Entrepreneurs Exchange offers to help students take a closer look at startups

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Photo by Jackie Vang

Startup Laurier, Wilfrid Laurier University’s entrepreneurship club on the Waterloo campus, held its eighth annual Entrepreneur Exchange last week on Friday, Feb. 1 at the Vidyard in Kitchener.

The event, an evening of networking, workshops and speakers, provided all Laurier students, as well as students from the University of Waterloo, with the opportunity to get acquainted with the career option of entrepreneurship, engage with professionals and develop some essential business skills.

“What we look to do is inspire students … and give them any resources or support that they may need to be able to take that next step and actually take on their entrepreneurial journey,” said Lauren DeSouza, co-president of the Lazaridis Students’ Society club Startup Laurier.

“[W]e bring together all the main resources from the [Kitchener-Waterloo] community in one night.”

The event featured a keynote panel, including presentations from Scott Douglas Clary, member of Forbes’ Business Development Council and head of marketing and business development at Bedrock Affect, Harp Gahunia, vice-president of venture studio operations at TribalScale and Laurier alumni Mallory McKewen, president and founder of BridesMade.

“In the past, they’ve been $20 and the reason we lowered it this year was because … our ultimate goal should be providing value to the students that are coming out,” Binks-Collier said.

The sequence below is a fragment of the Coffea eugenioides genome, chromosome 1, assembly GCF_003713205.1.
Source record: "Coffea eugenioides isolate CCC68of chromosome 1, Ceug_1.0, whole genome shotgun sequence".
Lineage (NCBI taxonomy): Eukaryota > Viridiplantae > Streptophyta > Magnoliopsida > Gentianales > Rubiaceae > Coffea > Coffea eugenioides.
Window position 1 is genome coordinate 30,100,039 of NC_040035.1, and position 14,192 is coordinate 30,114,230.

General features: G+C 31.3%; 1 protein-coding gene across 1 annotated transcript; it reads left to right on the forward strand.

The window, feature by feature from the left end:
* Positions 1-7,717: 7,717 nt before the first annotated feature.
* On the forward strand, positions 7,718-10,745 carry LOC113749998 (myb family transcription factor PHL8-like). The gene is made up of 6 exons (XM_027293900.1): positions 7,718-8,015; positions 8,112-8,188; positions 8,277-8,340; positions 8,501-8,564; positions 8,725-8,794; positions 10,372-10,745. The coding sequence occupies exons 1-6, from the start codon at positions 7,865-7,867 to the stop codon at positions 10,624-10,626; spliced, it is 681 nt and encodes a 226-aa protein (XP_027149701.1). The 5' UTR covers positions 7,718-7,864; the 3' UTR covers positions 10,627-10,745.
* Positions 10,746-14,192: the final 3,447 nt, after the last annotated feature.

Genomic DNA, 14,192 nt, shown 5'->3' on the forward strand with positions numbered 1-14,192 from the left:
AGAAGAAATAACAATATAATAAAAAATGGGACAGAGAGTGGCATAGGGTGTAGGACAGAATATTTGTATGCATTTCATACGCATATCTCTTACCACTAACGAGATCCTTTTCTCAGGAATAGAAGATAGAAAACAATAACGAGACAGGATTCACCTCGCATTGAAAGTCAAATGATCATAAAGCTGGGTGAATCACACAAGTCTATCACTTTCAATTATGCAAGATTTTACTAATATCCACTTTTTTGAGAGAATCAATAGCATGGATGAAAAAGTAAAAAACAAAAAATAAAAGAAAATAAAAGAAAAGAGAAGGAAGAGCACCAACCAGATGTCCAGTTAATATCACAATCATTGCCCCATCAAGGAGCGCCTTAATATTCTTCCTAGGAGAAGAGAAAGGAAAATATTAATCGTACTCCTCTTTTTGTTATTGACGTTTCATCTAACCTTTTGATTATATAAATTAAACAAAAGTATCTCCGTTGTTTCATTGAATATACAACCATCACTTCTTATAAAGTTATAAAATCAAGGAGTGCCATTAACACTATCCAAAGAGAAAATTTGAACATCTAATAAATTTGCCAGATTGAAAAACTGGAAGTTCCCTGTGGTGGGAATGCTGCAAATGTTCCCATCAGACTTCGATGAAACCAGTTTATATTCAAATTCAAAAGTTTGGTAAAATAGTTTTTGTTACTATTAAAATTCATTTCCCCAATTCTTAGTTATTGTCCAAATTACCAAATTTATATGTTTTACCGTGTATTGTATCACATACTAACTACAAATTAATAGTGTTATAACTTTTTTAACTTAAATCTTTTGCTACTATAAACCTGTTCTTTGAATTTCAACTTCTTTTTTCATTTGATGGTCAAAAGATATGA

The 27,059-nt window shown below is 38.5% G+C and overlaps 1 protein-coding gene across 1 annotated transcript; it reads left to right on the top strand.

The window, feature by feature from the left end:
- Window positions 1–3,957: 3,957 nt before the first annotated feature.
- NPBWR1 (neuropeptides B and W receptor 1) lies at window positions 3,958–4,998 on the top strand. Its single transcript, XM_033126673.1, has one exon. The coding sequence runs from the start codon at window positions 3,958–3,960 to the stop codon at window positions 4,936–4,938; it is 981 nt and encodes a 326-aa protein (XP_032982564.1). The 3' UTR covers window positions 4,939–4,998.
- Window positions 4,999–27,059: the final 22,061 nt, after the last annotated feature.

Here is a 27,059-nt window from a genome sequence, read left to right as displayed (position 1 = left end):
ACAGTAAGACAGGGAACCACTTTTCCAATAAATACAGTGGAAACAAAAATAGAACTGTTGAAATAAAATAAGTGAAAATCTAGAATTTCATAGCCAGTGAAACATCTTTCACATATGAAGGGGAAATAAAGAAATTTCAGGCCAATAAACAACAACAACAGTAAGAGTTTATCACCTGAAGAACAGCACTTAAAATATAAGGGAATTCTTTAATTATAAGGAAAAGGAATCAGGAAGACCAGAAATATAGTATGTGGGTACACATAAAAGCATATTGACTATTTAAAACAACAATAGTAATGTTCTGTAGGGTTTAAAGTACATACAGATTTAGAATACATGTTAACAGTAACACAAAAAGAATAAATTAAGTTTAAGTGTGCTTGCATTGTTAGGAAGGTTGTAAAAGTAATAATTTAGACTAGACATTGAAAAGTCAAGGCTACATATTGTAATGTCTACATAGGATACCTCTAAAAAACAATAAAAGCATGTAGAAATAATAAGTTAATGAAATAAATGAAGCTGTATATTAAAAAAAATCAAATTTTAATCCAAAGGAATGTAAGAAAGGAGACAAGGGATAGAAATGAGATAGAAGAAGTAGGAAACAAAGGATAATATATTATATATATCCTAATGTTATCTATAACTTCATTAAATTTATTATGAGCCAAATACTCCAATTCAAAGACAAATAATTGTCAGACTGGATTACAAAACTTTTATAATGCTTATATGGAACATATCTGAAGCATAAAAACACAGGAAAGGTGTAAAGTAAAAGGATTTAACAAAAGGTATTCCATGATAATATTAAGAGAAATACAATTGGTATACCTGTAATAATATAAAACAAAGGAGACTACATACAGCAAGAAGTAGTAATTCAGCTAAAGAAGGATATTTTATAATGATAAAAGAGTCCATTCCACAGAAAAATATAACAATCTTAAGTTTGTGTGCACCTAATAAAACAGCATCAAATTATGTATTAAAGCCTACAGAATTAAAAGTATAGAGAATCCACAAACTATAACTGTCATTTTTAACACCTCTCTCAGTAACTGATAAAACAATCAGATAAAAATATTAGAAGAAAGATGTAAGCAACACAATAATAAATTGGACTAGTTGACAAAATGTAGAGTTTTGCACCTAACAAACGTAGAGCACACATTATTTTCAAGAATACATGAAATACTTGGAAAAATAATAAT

“We were originally going for a larger keynote, but then as we got closer to the event, what started making more sense to us was that a big keynote can be extremely valuable, but having a person from each stage of the start-up cycle was most important,” said Charles Binks-Collier, Startup Laurier co-president.

Workshops that ran at the event included “The Perfect Discovery Call,” “Making the Leap from Student to Entrepreneur” and “Minimum Viable Product,” which were run by local business professionals eager to share their knowledge and skills with students.

“The turnout was really great,” Binks-Collier  said. “We definitely had [at least] one-hundred ticket sales and that included students from [a variety of faculties] … What we sort of realized is that if you look at any typical start-up it’s not just business students, so we really wanted to make sure we had that diversity there.”

Tickets for the event were sold for $10 to Laurier and University of Waterloo students — a discounted price from previous years.

“In the past, they’ve been $20 and the reason we lowered it this year was because … our ultimate goal should be providing value to the students that are coming out,” Binks-Collier said.

“If, not necessarily, all the prices could be justified, in terms of using the extra money to get a lot of food and such, we realized we could do it for $10 and provide students with the value of [the event] for as cheap as possible.”

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